Many remember a tragedy but soon forget about all the pain that stays with the victims family.

By Paul Craft

After each tragedy like the bombing in Sri Lanka, and the massacre at Columbine, we ask ourselves why all the hate?

With the recent 20th anniversary of the mass shooting at Columbine, the daughter of one the slain teachers said, "I never imagined we would be where we're at right now, where there are so many mass shootings we can't keep up," as reported by NBC News on April 19, 2019.

Many remember a tragedy but soon forget about all the pain that stays with the victim's family. In the same article cited above, a mom who lost a daughter at Columbine named Dawn Anna still saves a seat for her daughter, Lauren Townsend, when she goes to the movies, knowing full well that she won't show.

Family and friends need to be aware of how much emotional pain stays with a person who is directly impacted by the tragic loss of a loved one.  One way to defeat hate is through love for one another. A love that puts others before ourselves and that is patient.

Many say that the ease of getting guns is the reason for the increase in hate and violence. It would be great if that were true, but hate is in the heart. If someone is on a mission to do violence, they will find a weapon of choice. 

The recent bombing in Sri Lanka did not involve guns but a man with a bomb tied around himself who was willing to commit suicide. The number of dead in that act of hate for Christians was over 253 lives.

You have to ask yourselves why two of the bombers at Sri Lanka who had law degrees would kill innocent people in the name of religion.  Yes, it comes back to that word called hate.

The prime reason for the increased violence and hate in our society is the gradual secularization of American culture. America was built on Biblical principles by our founding fathers who have significantly been disparaged by the secular Left. 

The Bible has been taken out of the classroom and replaced by secular principles of LGBTQ tolerance. I believe all people should be loved as God loves us. We have a much better chance of promoting understanding and reducing hate by following and teaching the principles of the Bible. Let's look at the Ten Commandments:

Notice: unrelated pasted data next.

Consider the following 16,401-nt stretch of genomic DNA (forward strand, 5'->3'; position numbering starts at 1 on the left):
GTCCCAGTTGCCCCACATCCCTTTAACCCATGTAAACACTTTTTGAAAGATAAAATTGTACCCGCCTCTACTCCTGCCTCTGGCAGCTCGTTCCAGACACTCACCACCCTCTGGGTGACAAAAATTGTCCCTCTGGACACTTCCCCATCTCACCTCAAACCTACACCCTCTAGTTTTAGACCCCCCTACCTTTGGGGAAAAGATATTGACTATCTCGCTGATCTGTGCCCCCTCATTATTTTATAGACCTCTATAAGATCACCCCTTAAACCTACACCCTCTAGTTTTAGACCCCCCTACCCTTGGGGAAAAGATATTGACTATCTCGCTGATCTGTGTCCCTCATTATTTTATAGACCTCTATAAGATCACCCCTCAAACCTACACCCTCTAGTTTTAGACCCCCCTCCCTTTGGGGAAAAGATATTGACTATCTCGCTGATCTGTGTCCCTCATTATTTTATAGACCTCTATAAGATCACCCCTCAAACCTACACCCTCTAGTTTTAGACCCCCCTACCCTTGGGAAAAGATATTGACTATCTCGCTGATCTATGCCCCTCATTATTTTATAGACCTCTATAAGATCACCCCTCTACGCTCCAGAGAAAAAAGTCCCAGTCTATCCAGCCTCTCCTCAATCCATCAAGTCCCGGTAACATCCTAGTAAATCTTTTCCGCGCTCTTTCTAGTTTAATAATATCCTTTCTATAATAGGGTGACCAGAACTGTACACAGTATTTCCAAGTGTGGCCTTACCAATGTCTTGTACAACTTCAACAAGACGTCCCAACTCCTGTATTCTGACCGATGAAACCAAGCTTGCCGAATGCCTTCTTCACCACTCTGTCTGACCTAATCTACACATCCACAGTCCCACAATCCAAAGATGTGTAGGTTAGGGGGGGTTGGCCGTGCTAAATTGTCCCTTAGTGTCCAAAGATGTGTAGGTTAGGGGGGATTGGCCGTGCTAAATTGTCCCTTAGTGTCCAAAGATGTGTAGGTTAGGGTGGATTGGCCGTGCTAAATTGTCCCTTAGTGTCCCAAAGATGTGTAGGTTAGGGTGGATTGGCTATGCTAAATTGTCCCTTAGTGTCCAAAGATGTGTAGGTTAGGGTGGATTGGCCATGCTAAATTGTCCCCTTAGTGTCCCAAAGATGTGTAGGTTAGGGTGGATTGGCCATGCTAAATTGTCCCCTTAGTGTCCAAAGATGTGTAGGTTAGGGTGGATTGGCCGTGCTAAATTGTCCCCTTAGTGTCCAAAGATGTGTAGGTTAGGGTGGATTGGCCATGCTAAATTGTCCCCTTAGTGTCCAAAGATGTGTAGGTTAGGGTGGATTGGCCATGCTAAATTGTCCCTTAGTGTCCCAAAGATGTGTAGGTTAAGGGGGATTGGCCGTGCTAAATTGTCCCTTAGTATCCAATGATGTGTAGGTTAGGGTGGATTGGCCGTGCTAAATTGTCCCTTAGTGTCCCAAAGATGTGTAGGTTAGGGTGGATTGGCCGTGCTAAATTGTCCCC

1) You shall have no other gods before Me.

2) You shall make no idols.

3) You shall not take the name of the Lord your God in vain.

4) Keep the Sabbath day holy.

5) Honor your father and your mother.

6) You shall not murder.

7) You shall not commit adultery.

8) You shall not steal.

9) You shall not bear false witness against your neighbor.

10) You shall not covet.

What are the chances that we would have less hate and more love in the world if school kids had these God-given commands? 

In conclusion, a lot of people ask the question of why does God allow innocent people to die. The late Rev. Billy Graham answered the question this way:

"I don’t know all the reasons why God doesn’t intervene and stop all suffering and conflict and injustice. Someday we will know—but not yet. But I do know two essential truths. First, this world is not the way God intended for it to be. The world was perfect when God created it—but then something intervened, and that “something” was sin. The human race rebelled against its Creator—and like a deadly spiritual cancer, sin invaded the world and brought death and destruction in its wake.

Second, someday God will intervene, and all the evil and pain and sorrow we now experience will be destroyed. Satan, our adversary, will be banished forever, and God will make all things new. The Bible says, “But in keeping with his promise we are looking forward to a new heaven and a new earth, where righteousness dwells” (2 Peter 3:13).

Don’t leave God out of your life; don’t confront this world’s evils or death on your own. Instead, turn to Christ and discover the peace and joy and strength He alone gives to all who put their trust in Him. Jesus said, “But take heart! I have overcome the world” (John 16:33)."


1 Corky Siemaszko, Joe Fryer and Katie Wall; Columbine school shooting 20 years later: "Victims' families reflect on what has changed and what hasn't"; NBCNews;

2 Rev Billy Graham; Why doesn't God do something about all the suffering and evil in the world?;